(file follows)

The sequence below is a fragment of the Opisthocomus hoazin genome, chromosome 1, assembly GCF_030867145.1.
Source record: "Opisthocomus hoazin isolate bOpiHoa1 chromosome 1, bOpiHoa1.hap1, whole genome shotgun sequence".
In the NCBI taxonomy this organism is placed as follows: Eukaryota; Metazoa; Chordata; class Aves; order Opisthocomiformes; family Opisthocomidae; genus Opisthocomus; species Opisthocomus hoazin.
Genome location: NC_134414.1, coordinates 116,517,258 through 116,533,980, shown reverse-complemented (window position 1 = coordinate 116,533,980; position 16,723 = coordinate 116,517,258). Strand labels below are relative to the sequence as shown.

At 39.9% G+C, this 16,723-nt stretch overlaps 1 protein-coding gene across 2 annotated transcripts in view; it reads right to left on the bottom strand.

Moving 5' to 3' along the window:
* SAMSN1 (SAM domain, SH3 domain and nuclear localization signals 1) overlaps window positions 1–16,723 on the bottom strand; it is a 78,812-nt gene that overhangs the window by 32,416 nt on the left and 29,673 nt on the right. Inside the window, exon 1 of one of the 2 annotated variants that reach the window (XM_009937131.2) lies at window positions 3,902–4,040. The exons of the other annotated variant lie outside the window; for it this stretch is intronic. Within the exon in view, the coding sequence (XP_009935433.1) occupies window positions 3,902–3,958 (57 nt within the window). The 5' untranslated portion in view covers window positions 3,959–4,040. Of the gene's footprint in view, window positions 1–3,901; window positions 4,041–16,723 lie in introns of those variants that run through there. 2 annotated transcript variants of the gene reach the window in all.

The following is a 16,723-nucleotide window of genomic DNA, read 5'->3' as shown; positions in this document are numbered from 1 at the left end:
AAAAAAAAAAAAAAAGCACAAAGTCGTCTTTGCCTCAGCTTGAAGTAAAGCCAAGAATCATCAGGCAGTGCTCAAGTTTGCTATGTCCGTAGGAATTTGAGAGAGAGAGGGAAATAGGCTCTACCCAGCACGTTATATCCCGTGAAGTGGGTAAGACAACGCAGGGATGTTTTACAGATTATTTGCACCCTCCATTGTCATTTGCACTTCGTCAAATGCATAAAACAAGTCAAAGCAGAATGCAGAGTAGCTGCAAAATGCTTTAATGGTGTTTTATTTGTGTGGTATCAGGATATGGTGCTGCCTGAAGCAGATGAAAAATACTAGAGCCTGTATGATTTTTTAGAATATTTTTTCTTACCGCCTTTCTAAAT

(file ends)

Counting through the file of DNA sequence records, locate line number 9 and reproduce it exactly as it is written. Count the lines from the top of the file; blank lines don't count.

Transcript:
AAAAAAAAAAAAAAAGCACAAAGTCGTCTTTGCCTCAGCTTGAAGTAAAGCCAAGAATCATCAGGCAGTGCTCAAGTTTGCTATGTCCGTAGGAATTTGAGAGAGAGAGGGAAATAGGCTCTACCCAGCACGTTATATCCCGTGAAGTGGGTAAGACAACGCAGGGATGTTTTACAGATTATTTGCACCCTCCATTGTCATTTGCACTTCGTCAAATGCATAAAACAAGTCAAAGCAGAATGCAGAGTAGCTGCAAAATGCTTTAATGGTGTTTTATTTGTGTGGTATCAGGATATGGTGCTGCCTGAAGCAGATGAAAAATACTAGAGCCTGTATGATTTTTTAGAATATTTTTTCTTACCGCCTTTCTAAAT